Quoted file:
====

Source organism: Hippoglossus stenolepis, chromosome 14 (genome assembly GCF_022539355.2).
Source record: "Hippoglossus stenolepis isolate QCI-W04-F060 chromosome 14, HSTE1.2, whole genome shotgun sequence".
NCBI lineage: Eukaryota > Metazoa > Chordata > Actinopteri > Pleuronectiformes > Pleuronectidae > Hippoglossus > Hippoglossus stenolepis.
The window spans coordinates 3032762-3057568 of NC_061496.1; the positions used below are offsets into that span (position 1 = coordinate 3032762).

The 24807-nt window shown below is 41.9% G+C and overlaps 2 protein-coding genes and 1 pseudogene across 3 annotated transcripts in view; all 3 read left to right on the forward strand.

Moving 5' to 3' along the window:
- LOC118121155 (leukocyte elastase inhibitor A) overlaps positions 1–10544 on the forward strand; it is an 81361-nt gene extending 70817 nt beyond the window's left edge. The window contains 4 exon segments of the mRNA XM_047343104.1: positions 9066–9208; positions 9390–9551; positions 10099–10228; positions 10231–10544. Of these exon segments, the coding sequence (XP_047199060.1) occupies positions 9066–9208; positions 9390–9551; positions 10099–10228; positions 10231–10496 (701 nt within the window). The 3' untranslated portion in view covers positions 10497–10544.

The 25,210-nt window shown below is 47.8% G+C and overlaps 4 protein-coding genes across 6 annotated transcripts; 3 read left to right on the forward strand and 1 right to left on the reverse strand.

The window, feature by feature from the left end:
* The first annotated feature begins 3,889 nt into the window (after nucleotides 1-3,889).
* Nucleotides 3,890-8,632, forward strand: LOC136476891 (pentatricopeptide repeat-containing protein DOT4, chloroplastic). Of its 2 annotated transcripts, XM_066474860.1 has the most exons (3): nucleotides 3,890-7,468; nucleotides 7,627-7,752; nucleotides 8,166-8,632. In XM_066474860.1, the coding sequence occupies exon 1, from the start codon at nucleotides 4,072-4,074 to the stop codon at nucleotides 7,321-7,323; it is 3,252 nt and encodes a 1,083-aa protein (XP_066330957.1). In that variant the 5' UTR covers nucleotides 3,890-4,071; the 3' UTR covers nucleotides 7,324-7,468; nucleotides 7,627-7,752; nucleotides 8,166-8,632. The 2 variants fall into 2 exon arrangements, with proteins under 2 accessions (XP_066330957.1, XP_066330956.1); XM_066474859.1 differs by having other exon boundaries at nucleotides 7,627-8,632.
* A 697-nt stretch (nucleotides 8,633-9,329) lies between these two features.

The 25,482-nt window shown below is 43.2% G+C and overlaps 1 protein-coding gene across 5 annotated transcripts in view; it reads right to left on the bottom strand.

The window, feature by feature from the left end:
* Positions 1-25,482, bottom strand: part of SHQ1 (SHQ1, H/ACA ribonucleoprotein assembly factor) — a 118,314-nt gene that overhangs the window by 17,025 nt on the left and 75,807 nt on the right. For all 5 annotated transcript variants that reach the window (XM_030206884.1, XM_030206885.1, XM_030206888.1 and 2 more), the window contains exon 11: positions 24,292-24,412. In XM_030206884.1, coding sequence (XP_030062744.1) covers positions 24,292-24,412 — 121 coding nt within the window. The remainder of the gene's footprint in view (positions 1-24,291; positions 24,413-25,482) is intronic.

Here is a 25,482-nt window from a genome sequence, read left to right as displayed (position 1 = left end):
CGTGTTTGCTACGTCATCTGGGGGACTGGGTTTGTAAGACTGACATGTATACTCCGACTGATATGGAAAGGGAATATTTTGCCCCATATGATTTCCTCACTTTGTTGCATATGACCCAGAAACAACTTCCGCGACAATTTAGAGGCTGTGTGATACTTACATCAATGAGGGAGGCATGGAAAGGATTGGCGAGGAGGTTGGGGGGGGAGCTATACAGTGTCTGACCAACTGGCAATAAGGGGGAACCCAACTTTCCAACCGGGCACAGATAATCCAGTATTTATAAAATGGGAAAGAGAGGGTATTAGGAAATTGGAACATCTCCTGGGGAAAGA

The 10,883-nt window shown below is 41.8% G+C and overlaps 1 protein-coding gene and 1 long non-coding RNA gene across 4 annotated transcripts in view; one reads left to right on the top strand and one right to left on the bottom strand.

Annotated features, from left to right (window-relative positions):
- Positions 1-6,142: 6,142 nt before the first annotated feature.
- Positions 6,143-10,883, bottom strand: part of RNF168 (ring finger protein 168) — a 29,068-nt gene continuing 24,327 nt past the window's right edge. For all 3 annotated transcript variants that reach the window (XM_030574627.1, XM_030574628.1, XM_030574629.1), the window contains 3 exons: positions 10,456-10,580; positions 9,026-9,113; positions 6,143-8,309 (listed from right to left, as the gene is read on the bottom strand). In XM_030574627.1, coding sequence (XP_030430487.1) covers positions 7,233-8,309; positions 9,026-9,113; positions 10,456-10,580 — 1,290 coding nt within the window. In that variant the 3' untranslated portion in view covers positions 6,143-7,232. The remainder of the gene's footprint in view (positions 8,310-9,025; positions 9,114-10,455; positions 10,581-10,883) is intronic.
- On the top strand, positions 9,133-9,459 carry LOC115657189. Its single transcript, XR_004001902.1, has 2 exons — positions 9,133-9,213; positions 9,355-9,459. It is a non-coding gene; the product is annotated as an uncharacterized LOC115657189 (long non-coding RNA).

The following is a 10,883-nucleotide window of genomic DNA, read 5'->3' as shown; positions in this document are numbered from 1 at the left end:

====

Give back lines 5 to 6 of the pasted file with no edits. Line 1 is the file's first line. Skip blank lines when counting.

The 24807-nt window shown below is 41.9% G+C and overlaps 2 protein-coding genes and 1 pseudogene across 3 annotated transcripts in view; all 3 read left to right on the forward strand.

Moving 5' to 3' along the window: